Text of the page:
Applying makeup may halt the progress of dementia among elderly people, helping keep their brains active, recent studies say.
Cosmetic therapy also appears to be effective in treating depression in younger people and stress.
In 2013 Shiseido Co., the nation’s largest cosmetics firm, launched what it called a “cosmetic therapy program” for elderly people and organized makeup lessons at about 400 care facilities across the nation.
Nursing Plaza Kohoku in Yokohama organizes Shiseido’s makeup lesson for residents in their 80s and 90s twice a month.
During the hourlong event, participants do stretching exercises and apply makeup with partial support from staff.
An official of the nursing home said some residents are now able to sit up straight and eat without assistance, while others have developed enough muscle strength to support their own bodies and walk to the toilet by themselves.
A Shiseido official said the process of applying foundation and rouge to the face apparently helps “change the state of mind and stimulate both the brain and body.”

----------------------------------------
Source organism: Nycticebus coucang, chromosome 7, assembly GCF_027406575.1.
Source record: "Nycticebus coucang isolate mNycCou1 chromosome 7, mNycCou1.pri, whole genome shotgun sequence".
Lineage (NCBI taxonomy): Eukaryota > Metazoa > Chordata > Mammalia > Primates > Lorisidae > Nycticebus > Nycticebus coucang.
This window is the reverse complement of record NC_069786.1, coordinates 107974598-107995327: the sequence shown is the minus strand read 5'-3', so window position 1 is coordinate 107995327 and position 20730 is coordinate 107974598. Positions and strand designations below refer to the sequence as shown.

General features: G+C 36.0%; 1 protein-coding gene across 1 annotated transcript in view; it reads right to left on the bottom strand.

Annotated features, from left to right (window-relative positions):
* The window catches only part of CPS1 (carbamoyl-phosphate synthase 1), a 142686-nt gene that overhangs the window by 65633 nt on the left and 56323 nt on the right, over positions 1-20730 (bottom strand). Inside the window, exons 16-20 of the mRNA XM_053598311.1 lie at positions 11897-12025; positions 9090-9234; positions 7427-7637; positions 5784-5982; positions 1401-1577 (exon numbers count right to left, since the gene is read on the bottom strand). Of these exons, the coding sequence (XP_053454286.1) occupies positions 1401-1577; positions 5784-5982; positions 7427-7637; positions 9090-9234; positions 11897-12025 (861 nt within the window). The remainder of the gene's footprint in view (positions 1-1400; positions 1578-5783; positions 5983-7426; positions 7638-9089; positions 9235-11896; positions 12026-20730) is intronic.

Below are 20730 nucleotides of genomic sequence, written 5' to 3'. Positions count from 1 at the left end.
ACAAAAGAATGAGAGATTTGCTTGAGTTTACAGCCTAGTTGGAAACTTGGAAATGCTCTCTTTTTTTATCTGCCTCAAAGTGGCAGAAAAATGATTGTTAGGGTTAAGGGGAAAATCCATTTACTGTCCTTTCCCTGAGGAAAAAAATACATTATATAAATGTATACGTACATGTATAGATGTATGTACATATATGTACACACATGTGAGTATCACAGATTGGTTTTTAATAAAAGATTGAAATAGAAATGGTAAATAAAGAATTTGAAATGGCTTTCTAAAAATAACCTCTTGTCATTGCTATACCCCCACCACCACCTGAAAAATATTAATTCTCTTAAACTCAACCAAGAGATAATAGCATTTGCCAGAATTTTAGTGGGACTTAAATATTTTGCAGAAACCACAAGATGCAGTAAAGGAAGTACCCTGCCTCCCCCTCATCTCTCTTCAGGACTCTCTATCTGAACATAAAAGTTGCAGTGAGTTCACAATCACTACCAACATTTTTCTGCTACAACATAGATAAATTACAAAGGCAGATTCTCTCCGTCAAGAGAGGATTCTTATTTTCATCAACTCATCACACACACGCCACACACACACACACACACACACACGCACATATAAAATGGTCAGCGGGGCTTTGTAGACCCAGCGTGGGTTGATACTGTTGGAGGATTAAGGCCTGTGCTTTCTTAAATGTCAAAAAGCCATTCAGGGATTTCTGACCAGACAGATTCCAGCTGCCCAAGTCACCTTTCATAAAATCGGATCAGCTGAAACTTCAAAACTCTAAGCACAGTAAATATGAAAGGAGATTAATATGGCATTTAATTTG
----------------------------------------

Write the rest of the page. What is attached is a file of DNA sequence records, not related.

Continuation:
Kaoru Sakatani, a professor specializing in brain science at Nihon University’s College of Engineering, conducted a separate study about the effects of cosmetic therapy on development of dementia by comparing two groups of elderly patients in the early and moderate stages.
In the study, one group took makeup lessons for three months, while the other took none.
The research showed the level of cognitive decline in the first group was milder than in the second. Sakatani concluded the therapy prevented early-stage dementia from worsening.
The professor said cosmetic therapy will also likely benefit younger people suffering from stress, fatigue or depression.
Some psychiatric clinics have introduced such therapy for their patients.
Sapporo Ota Hospital in Sapporo started a makeup program in 2003.
“This makes me feel cheerful and will be useful for my job interview,” said a 43-year-old woman who participated in a lesson in June. She is looking for a job while coming to the hospital on a regular basis.
Instructor Rina Kurosu said, “When wearing makeup, the patients seem to be able to forget the troubles they face.”
Miyako Harasaki, chairman of the Makeup Therapy Association of Japan, said many patients hospitalized for long periods no longer care about their appearance.
But their self-confidence gets a boost when they get compliments after applying makeup, Harasaki said.